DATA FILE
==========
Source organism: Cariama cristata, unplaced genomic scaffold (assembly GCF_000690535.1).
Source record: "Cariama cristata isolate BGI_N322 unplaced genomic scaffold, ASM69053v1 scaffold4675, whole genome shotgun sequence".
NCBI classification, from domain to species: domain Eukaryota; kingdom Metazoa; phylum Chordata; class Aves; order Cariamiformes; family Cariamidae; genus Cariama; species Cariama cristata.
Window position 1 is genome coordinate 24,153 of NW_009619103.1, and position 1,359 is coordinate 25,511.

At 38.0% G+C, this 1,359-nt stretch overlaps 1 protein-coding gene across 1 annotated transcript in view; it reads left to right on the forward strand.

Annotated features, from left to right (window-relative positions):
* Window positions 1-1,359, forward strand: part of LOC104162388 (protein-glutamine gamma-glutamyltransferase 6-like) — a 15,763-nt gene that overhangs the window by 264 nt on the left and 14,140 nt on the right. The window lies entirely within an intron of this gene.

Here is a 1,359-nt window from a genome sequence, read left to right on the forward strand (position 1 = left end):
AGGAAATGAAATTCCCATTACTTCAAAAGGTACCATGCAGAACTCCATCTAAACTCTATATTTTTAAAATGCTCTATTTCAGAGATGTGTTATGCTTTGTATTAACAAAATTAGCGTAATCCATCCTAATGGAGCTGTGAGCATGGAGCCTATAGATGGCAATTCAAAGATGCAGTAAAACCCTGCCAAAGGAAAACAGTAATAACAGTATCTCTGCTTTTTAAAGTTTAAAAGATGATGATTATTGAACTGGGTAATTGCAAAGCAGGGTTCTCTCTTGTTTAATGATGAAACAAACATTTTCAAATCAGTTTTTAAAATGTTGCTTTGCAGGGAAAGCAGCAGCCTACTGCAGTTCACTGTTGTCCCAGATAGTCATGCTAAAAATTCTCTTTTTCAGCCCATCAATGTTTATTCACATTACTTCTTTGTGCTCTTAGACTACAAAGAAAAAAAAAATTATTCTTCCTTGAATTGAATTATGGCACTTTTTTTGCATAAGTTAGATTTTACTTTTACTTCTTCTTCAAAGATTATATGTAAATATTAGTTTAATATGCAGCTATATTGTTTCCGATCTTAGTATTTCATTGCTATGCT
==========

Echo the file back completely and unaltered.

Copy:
Source organism: Cariama cristata, unplaced genomic scaffold (assembly GCF_000690535.1).
Source record: "Cariama cristata isolate BGI_N322 unplaced genomic scaffold, ASM69053v1 scaffold4675, whole genome shotgun sequence".
NCBI classification, from domain to species: domain Eukaryota; kingdom Metazoa; phylum Chordata; class Aves; order Cariamiformes; family Cariamidae; genus Cariama; species Cariama cristata.
Window position 1 is genome coordinate 24,153 of NW_009619103.1, and position 1,359 is coordinate 25,511.

At 38.0% G+C, this 1,359-nt stretch overlaps 1 protein-coding gene across 1 annotated transcript in view; it reads left to right on the forward strand.

Annotated features, from left to right (window-relative positions):
* Window positions 1-1,359, forward strand: part of LOC104162388 (protein-glutamine gamma-glutamyltransferase 6-like) — a 15,763-nt gene that overhangs the window by 264 nt on the left and 14,140 nt on the right. The window lies entirely within an intron of this gene.

Here is a 1,359-nt window from a genome sequence, read left to right on the forward strand (position 1 = left end):
AGGAAATGAAATTCCCATTACTTCAAAAGGTACCATGCAGAACTCCATCTAAACTCTATATTTTTAAAATGCTCTATTTCAGAGATGTGTTATGCTTTGTATTAACAAAATTAGCGTAATCCATCCTAATGGAGCTGTGAGCATGGAGCCTATAGATGGCAATTCAAAGATGCAGTAAAACCCTGCCAAAGGAAAACAGTAATAACAGTATCTCTGCTTTTTAAAGTTTAAAAGATGATGATTATTGAACTGGGTAATTGCAAAGCAGGGTTCTCTCTTGTTTAATGATGAAACAAACATTTTCAAATCAGTTTTTAAAATGTTGCTTTGCAGGGAAAGCAGCAGCCTACTGCAGTTCACTGTTGTCCCAGATAGTCATGCTAAAAATTCTCTTTTTCAGCCCATCAATGTTTATTCACATTACTTCTTTGTGCTCTTAGACTACAAAGAAAAAAAAAATTATTCTTCCTTGAATTGAATTATGGCACTTTTTTTGCATAAGTTAGATTTTACTTTTACTTCTTCTTCAAAGATTATATGTAAATATTAGTTTAATATGCAGCTATATTGTTTCCGATCTTAGTATTTCATTGCTATGCT